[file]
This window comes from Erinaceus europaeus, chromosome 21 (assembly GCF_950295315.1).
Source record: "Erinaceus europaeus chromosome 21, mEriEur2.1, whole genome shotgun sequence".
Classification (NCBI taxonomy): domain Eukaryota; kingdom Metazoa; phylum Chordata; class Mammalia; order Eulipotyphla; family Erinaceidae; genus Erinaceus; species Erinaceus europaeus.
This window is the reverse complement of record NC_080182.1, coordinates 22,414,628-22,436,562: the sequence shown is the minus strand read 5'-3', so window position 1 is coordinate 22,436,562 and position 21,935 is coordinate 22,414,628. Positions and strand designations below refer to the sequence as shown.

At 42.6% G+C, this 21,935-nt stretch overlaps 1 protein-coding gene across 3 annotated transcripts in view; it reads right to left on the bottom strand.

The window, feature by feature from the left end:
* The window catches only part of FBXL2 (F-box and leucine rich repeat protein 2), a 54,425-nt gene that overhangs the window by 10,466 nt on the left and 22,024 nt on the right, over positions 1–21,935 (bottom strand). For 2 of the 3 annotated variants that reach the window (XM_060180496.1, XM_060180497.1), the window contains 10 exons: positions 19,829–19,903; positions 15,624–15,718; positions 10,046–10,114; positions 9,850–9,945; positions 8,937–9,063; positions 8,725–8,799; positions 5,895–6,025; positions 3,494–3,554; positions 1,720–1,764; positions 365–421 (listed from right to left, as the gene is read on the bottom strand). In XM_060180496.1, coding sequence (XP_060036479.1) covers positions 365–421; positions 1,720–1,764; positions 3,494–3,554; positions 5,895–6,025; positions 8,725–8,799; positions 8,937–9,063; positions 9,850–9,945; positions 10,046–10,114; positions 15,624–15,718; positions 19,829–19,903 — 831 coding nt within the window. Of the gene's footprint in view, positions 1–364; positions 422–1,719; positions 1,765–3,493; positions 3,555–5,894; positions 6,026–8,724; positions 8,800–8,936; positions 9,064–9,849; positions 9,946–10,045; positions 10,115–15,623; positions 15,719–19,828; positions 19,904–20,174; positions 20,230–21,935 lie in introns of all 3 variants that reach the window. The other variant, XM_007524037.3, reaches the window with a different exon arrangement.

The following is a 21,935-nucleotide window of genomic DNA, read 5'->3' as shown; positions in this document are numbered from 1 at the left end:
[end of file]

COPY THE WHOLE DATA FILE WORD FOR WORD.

This window comes from Erinaceus europaeus, chromosome 21 (assembly GCF_950295315.1).
Source record: "Erinaceus europaeus chromosome 21, mEriEur2.1, whole genome shotgun sequence".
Classification (NCBI taxonomy): domain Eukaryota; kingdom Metazoa; phylum Chordata; class Mammalia; order Eulipotyphla; family Erinaceidae; genus Erinaceus; species Erinaceus europaeus.
This window is the reverse complement of record NC_080182.1, coordinates 22,414,628-22,436,562: the sequence shown is the minus strand read 5'-3', so window position 1 is coordinate 22,436,562 and position 21,935 is coordinate 22,414,628. Positions and strand designations below refer to the sequence as shown.

At 42.6% G+C, this 21,935-nt stretch overlaps 1 protein-coding gene across 3 annotated transcripts in view; it reads right to left on the bottom strand.

The window, feature by feature from the left end:
* The window catches only part of FBXL2 (F-box and leucine rich repeat protein 2), a 54,425-nt gene that overhangs the window by 10,466 nt on the left and 22,024 nt on the right, over positions 1–21,935 (bottom strand). For 2 of the 3 annotated variants that reach the window (XM_060180496.1, XM_060180497.1), the window contains 10 exons: positions 19,829–19,903; positions 15,624–15,718; positions 10,046–10,114; positions 9,850–9,945; positions 8,937–9,063; positions 8,725–8,799; positions 5,895–6,025; positions 3,494–3,554; positions 1,720–1,764; positions 365–421 (listed from right to left, as the gene is read on the bottom strand). In XM_060180496.1, coding sequence (XP_060036479.1) covers positions 365–421; positions 1,720–1,764; positions 3,494–3,554; positions 5,895–6,025; positions 8,725–8,799; positions 8,937–9,063; positions 9,850–9,945; positions 10,046–10,114; positions 15,624–15,718; positions 19,829–19,903 — 831 coding nt within the window. Of the gene's footprint in view, positions 1–364; positions 422–1,719; positions 1,765–3,493; positions 3,555–5,894; positions 6,026–8,724; positions 8,800–8,936; positions 9,064–9,849; positions 9,946–10,045; positions 10,115–15,623; positions 15,719–19,828; positions 19,904–20,174; positions 20,230–21,935 lie in introns of all 3 variants that reach the window. The other variant, XM_007524037.3, reaches the window with a different exon arrangement.

The following is a 21,935-nucleotide window of genomic DNA, read 5'->3' as shown; positions in this document are numbered from 1 at the left end: